The Art of Accompaniment

I have been an accompanist for most of my life. For as long as I can remember, I have accompanied singers and instrumentalists on stages, examination venues, and audition rooms. I have calmed the nerves of many musicians and teachers (as well as parents!). I have experienced the anxiety of soloists having memory lapses on stage. I have dealt with bad page turners, and missing pages. I have dealt with musicians not indicating that they will do repeats in their performances. I have dealt with countless last-minute phone calls from frantic teachers or musicians needing an accompanist, assuring me that the music is easy to play on sight – only to receive a Hindemith sonata, or the likes, the day before a performance. I have had to keep a straight face when receiving weird and interesting requests, like the one from the Florence Foster Jenkins movie where she asks her pianist to play “a little more allegretto” (is that even a thing?).

I have earned my badge to broach this subject.

I have also experienced the joy of making music with musicians of all different ages and levels. I have had the privilege of accompanying very young musicians, and those who eventually chose a career in music. It is rewarding to see musicians mature before your eyes, and to experience their successes.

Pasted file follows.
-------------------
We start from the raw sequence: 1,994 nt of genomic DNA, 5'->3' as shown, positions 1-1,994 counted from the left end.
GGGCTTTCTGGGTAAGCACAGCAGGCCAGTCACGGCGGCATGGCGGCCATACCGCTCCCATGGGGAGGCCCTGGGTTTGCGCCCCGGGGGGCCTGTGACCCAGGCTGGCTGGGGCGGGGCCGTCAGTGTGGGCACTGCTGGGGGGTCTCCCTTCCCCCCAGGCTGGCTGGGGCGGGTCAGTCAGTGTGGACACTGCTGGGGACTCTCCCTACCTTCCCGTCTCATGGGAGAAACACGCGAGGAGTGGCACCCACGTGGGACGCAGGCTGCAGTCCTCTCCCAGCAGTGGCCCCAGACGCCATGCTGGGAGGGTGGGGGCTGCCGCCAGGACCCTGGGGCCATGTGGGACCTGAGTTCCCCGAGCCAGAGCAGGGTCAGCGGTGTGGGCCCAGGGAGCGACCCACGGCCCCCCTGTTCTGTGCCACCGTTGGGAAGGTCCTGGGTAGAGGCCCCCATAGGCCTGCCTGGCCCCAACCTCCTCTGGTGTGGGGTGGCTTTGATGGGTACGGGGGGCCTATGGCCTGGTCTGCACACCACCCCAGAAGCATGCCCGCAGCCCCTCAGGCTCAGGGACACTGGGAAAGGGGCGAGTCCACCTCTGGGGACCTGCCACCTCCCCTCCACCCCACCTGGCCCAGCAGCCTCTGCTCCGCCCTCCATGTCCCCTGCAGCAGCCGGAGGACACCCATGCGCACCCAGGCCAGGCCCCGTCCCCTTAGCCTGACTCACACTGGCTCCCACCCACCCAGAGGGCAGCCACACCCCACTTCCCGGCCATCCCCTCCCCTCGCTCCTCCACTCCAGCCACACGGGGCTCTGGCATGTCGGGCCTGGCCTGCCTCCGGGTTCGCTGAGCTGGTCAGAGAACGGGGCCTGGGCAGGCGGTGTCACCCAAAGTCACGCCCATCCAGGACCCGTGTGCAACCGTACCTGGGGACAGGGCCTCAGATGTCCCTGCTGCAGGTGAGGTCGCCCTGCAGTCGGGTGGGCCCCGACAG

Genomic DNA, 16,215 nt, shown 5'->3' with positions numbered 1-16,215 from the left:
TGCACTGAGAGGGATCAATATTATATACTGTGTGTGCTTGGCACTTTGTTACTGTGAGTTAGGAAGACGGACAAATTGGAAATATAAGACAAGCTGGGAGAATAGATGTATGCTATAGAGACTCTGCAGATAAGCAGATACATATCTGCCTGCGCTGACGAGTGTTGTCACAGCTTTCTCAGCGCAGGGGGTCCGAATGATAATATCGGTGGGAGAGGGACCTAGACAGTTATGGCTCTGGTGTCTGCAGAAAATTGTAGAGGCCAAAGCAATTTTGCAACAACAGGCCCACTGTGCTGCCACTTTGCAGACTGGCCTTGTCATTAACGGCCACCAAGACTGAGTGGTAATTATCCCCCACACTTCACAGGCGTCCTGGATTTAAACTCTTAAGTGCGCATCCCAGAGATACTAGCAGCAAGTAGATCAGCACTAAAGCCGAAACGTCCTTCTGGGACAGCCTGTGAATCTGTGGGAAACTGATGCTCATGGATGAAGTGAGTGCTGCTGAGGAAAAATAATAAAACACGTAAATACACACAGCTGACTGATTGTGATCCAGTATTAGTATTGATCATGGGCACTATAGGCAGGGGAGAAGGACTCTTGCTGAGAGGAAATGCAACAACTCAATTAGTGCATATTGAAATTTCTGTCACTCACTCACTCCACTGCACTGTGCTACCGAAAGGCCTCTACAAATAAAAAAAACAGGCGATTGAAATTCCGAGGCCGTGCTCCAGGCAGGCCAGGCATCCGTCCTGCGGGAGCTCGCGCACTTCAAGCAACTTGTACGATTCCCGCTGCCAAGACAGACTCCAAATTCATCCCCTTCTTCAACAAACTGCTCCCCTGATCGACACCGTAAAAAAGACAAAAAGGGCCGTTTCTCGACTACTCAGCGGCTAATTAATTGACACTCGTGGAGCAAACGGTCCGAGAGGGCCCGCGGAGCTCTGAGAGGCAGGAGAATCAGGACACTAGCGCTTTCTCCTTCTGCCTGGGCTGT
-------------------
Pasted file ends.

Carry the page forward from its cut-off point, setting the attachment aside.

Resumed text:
The popular definition of an accompanist is a person who provides musical accompaniment to another musician or to a singer. This narrative needs to change, and I’m here for it. Yes, an accompanist, in many cases, will be just that: the provider of the piano part for a solo instrument or singer. A good accompanist, however, can be so much more. Some institutions refer to accompanists as collaborative pianists – and rightfully so!

Good accompanists provide so much more than merely the “other” part to your music as they can enhance your performance in so many ways. They understand the nuances and limitations of your instrument and are able to support you with sensitivity. They are able to follow you, even when you lose your place, and will help you with initiating and maintaining the correct tempi throughout your performance. They will be supportive by not playing louder than you, unless they know that it will be in your best interest to camouflage a section where you are exposed and insecure, or if the music requires such. A good accompanist with a high EQ is a bonus; this person can form a good rapport with the musician/teacher/parent and can help to calm down their nerves.

Accompaniment is chamber music, on all levels, and deserves the same respect. Next time you see accompanists perform, do not take their skills for granted, and appreciate the value they add to the music.

As an accompanist, consider these five tips:

  1. Know your music and your limitations. Do not agree to accompany if you do not have enough time to prepare for it. (I have fallen into this trap more than once.)
  2. Always be early. Being on time is 5 minutes too late. This alleviates any extra stress for you as an accompanist, as well as for the musician whom you play with.
  3. It is not about you. Do not draw the focus to yourself unless the music requires it. However, be assertive in your playing, and not apologetic. Know when to follow, and when to lead.
  4. Understand the instruments you are playing with. Breathe with them – this will help you to understand and follow their phrasing.
  5. Control your anxiety. Your role is to support, not to be managed.

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